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Scandi Flick

Explaining Team Mentalities In FM23 Mobile


In Football Manager 23 Mobile, team mentalities play a crucial role in determining the overall strategy and approach of your team. Each mentality has its own distinct characteristics and objectives. Here's an explanation of the different team mentalities:

1. Contain: This mentality focuses on maintaining a solid defensive structure and limiting the opponent's attacking opportunities. It prioritizes defensive stability over attacking risks.

2. Defensive: With a defensive mentality, the emphasis is on sitting deep, absorbing pressure, and launching quick counter-attacks. This approach aims to frustrate opponents and exploit their mistakes on the break.

3. Counter: The counter mentality is similar to defensive but with a greater focus on launching fast and direct counter-attacks. It aims to capitalize on spaces left by the opposition when they commit players forward.

4. Balanced: A balanced mentality strikes a middle ground between defense and attack. The team looks to maintain a stable formation while still being open to exploiting attacking opportunities when they arise.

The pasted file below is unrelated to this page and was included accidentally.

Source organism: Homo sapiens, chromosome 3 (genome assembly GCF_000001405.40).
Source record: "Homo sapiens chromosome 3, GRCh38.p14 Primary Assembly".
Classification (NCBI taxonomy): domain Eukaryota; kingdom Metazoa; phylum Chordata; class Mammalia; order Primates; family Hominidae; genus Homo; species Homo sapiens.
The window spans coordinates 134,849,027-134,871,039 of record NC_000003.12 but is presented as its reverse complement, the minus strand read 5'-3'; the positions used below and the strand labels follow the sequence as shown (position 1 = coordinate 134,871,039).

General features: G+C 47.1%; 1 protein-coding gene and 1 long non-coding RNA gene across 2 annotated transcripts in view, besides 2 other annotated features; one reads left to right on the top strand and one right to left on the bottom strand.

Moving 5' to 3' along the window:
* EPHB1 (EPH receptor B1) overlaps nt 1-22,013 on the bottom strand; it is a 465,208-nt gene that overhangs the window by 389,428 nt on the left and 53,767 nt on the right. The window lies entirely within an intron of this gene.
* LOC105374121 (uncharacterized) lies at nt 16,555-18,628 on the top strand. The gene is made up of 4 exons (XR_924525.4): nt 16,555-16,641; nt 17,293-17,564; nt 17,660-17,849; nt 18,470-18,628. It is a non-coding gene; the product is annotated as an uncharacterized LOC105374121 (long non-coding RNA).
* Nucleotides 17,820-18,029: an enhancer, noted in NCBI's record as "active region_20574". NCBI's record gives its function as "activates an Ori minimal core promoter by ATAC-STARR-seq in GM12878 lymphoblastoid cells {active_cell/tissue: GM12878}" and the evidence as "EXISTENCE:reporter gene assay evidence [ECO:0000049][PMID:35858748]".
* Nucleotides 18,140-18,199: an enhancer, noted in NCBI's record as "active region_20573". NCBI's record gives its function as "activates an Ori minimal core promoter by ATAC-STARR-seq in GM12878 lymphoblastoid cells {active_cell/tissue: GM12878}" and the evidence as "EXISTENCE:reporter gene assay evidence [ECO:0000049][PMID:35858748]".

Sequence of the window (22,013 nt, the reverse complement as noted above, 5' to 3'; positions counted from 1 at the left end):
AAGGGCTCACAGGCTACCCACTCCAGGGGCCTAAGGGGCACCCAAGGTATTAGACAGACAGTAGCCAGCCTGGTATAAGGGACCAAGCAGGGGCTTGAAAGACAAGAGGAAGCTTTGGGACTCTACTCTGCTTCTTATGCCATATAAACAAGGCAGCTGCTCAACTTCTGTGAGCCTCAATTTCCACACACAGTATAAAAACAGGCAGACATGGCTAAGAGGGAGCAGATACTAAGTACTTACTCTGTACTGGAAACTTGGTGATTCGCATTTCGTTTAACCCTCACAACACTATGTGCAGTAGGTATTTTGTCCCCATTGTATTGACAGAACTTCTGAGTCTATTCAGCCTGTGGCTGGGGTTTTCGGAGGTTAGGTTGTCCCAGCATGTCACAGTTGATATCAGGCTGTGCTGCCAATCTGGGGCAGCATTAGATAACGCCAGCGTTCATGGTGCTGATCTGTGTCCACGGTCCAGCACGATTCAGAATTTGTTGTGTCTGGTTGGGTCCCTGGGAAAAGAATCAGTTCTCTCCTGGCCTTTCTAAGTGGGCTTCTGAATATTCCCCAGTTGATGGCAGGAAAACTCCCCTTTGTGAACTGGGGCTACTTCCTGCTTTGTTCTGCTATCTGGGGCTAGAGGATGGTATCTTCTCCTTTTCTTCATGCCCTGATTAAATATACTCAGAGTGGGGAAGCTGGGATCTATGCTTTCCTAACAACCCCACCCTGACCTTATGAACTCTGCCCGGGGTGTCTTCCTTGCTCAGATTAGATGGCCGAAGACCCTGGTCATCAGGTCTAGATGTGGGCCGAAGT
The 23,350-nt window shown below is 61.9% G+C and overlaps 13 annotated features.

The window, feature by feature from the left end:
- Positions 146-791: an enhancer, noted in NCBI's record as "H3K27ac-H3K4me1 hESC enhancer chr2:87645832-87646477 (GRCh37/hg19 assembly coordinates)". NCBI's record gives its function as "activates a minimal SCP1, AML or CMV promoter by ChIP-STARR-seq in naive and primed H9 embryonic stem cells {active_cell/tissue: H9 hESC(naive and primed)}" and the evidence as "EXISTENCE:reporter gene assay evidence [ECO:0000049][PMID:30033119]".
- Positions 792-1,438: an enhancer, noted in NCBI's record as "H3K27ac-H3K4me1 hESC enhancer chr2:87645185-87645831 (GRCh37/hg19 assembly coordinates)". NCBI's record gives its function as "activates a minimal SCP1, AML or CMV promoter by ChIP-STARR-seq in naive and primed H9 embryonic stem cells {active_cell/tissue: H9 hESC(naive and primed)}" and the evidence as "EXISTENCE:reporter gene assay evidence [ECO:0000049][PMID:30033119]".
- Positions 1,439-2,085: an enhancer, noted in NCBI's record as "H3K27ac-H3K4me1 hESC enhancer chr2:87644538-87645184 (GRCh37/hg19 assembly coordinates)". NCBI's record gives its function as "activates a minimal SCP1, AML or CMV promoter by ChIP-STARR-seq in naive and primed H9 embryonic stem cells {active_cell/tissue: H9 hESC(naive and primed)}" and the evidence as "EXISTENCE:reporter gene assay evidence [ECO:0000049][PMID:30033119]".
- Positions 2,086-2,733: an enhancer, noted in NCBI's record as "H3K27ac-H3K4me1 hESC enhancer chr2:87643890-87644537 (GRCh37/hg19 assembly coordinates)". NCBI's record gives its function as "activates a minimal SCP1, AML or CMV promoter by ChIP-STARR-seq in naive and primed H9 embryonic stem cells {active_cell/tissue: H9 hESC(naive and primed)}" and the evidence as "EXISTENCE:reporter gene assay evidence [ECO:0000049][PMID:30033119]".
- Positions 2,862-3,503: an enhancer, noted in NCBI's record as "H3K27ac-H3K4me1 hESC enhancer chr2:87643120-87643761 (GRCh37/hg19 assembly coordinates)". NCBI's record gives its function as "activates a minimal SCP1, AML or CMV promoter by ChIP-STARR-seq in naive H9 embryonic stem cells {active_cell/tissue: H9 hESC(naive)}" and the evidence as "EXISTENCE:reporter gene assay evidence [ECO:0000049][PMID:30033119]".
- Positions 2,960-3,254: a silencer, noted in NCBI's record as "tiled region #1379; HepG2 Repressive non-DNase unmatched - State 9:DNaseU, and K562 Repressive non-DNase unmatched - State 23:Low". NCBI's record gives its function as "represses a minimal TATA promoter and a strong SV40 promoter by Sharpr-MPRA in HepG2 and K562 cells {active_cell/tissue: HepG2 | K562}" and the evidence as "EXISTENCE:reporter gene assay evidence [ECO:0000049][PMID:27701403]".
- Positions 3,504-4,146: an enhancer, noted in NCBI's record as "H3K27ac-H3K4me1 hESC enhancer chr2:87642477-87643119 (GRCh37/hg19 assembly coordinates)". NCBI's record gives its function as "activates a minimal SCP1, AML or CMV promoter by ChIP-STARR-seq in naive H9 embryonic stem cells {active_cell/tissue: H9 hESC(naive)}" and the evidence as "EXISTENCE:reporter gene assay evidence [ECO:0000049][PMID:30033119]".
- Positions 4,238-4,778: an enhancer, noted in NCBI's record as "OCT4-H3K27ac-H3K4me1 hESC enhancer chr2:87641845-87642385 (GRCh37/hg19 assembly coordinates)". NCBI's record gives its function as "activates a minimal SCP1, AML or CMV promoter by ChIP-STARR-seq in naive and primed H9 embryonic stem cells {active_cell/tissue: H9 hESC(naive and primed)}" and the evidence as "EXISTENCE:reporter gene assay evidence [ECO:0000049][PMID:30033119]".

5. Control: Control mentality is focused on dominating possession and dictating the tempo of the game. Teams playing with this mentality aim to control the match through patient build-up play and methodical attacks.

6. Attacking: This mentality encourages an aggressive and forward-thinking style of play. The team will take more risks, commit more players to attack, and aim to overwhelm the opposition's defense.

7. Overload: The overload mentality pushes the boundaries of attacking play to an extreme. It instructs players to throw caution to the wind, taking maximum risks and overwhelming the opponent with relentless attacking moves.

Remember that choosing the right mentality depends on various factors, including the strength of your squad, the quality of your opponents, and your preferred playing style. Experimenting with different mentalities can help you find the one that suits your team and yields the best results.

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Question:
Here’s a follow-up question to the community … because mentality is such an important topic in FMM.